This is a 5-week class presented by Surplace in collaboration with Schole Alternative School.
This class will take place every other Sunday from 1-4pm.
Class dates will be: July 8, July 22, Aug 5, Aug 19, Sept 2.
In Jamaica Kincaid’s essay “To Name Is to Possess”, she questions the colonizing practice of plant collecting as a form of ecological & cultural violence and, more broadly, the politics of owning living beings. Building on Kincaid’s ideas in this research-creation course, we’ll use the framework of ‘garden as metaphor’ as a starting point from which to follow our collective and individual interests around the politics of place, displacement, and ecology. We will respond to each other’s works rather than to canonized texts, sharing our research and creative processes as we think through group-led discussions. We’ll explore ‘bioregionalism’ as it refers to people and cultures in relation to their native land, to knowledge shared and practiced within local communities. We’ll ask what ‘an ethics of place’ might be— what it means to both belong to a place and to be displaced from it.
The course will operate through a system of creative responses to each other’s work based on shared research. In preparation for the first class, the group will be asked to read Kincaid’s essay which we will then discuss in class. In the break between the first and second class, members will perform their own research into topics which sparked their interest during our discussion, which they will then share with the group in our online forum. In the second class, each member will bring in their ‘research creation response,’ which they will then present to the group. This response can be an essay, a blog post, a poem, a dance, a painting, a collage, a performance, a song—literally anything which was created with critical intent. We will spend the second class discussing each other’s creations and research, and then the process will repeat—the group will share research online which was sparked by our discussions and respond in the next class to one of the other group member’s creations.
The goal is not to organize a workshop in which group members critique each other’s creations, but rather to create an environment for critical discussion in which formal academic writing is not prioritized over other forms of understanding. By constantly responding to each other, we will be able to direct and re-direct our focus throughout the course. In the first class, we will check-in to see what group members hope to get out of the class and how they would like to operate, and will continue to check-in throughout the course.
Some topics which our discussions might cover:
• place, displacement, relationship to land
• garden as microcosm, ownership of living beings
• post-humanism, non-human life
• ecology, eco-criticism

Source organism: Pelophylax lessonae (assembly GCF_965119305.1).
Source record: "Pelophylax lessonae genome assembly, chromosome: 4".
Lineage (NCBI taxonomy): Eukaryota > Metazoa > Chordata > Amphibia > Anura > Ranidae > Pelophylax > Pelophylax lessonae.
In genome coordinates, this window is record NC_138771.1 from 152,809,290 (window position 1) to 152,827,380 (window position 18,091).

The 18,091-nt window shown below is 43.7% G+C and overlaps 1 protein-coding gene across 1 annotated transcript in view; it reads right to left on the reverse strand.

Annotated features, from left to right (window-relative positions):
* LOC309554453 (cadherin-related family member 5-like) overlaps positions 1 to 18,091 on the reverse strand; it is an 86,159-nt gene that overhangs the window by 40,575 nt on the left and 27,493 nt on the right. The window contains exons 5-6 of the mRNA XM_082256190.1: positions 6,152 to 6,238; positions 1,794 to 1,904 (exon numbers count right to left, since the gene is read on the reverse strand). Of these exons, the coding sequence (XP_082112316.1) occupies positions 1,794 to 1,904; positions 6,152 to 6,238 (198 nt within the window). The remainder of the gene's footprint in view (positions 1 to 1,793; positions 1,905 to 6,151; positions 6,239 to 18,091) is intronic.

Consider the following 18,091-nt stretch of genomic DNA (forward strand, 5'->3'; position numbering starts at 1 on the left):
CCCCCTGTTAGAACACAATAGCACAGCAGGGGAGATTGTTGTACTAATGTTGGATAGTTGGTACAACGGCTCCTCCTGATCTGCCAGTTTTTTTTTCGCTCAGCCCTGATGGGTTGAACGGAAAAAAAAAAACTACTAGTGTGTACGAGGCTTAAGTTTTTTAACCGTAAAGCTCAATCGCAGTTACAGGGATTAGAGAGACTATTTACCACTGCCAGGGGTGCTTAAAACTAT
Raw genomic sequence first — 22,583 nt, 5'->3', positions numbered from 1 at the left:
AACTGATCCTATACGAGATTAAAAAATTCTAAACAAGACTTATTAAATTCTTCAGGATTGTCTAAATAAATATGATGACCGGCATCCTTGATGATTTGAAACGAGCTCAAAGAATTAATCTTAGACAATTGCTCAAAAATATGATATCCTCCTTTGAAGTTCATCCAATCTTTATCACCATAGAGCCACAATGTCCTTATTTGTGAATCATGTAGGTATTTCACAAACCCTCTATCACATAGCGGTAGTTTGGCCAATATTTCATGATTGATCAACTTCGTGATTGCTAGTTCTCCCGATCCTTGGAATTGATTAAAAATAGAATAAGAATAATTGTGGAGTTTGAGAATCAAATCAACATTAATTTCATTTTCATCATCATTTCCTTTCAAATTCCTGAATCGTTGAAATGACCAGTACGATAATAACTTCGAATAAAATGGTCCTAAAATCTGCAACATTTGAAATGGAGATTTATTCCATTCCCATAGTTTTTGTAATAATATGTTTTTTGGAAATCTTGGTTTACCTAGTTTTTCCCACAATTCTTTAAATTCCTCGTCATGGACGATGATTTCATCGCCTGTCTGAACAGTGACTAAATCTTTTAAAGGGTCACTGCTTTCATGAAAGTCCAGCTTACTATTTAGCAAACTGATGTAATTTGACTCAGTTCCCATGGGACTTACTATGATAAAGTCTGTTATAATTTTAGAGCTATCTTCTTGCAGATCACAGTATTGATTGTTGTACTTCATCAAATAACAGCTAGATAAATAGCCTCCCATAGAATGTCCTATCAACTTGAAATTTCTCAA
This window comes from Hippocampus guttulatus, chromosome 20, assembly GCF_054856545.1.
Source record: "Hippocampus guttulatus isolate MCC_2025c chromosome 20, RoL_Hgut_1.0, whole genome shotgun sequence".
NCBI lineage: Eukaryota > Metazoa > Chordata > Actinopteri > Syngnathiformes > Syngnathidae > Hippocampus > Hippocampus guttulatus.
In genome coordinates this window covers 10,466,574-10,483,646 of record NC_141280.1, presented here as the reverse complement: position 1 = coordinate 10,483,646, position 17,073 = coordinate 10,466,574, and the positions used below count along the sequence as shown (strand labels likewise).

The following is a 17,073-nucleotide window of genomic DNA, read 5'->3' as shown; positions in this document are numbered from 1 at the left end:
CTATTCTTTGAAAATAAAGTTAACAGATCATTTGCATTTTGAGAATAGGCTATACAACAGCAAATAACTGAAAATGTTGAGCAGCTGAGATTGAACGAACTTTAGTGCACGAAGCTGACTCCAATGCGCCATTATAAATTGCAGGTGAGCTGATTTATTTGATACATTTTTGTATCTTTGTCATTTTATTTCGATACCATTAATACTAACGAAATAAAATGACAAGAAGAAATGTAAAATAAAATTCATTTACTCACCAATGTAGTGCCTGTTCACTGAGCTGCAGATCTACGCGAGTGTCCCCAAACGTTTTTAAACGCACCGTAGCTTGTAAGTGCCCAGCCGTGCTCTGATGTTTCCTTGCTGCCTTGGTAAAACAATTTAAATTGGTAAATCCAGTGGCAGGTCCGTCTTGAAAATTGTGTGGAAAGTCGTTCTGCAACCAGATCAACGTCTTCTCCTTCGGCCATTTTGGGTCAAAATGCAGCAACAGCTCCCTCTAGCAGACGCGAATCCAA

• post-colonialism, colonization, globalization
• monuments, ‘shadow places’
• slavery, labour politics, race
• Indigeneity, Indigenous knowledges
• mythology, folklore
• herbalism, witchcraft, alternative medicine
• the fallacy of metaphor
Ideally this class will attract a diverse group—people of different races, sexualities and genders, people who have a complex relationship to land (immigrants/second generation people), academics and artists (both with and without formal educational background), people with scientific or experiential understanding of gardening/plant life, etc.
Kincaid, Jamaica. “To Name Is to Possess”. My Garden (Book):. New York: Farrar, Straus and Giroux, 1999. Print.
+ ongoing research & participation in online forum
Jessica Bebenek is a teacher, poet, non-fiction writer, and transdisciplinary artist who splits her time between Toronto & Montreal. She is a recent graduate of Concordia University’s Masters program in English with a Creative Writing focus. Bebenek’s poetry, short fiction, and other writings have been published in PRISM, CV2, Vallum, and 30 Under 30: An Anthology of Canadian Millennial Poets, and her series “Talking Trash” on low-waste living was hosted at Floral Manifesto. Her third solo poetry chapbook, Fourth Walk, was published by Desert Pets Press in June 2017. She is currently completing the manuscript for her first full collection of poetry entitled No One Knows Us There and non-fiction collection Writing For Men.
Bebenek has worked for years as a teacher within academia, as an independent workshop facilitator, and leading one-on-one counseling sessions. As Programming Coordinator at Concordia’s Centre for Expanded Poetics, she lead the Contemporary Poetry Reading Group, facilitated printing & zine collaborations, and organized the Occult Poetics Symposium. As a queer anarchist witch, she believes in creating non-hierarchical learning environments in which everyone’s ideas, identities, and forms of expression are valued equally, and in which asking questions is the primary path towards learning.
She is currently exhibiting fine arts work in textiles & weaving which engages with poetry & translation, a selection of which is featured on The Volta. Her durational performance piece, “The Waste Land”, was performed at Toronto’s Nuit Blanche 2017, and her series “k2tog” was exhibited this Fall at the Gladstone Hotel‘s twelfth annual Hard Twist exhibition. A chapbook of her knitting patterns for poems, k2tog, will be published by Berlin’s Broken Dimanche Press in Summer 2018.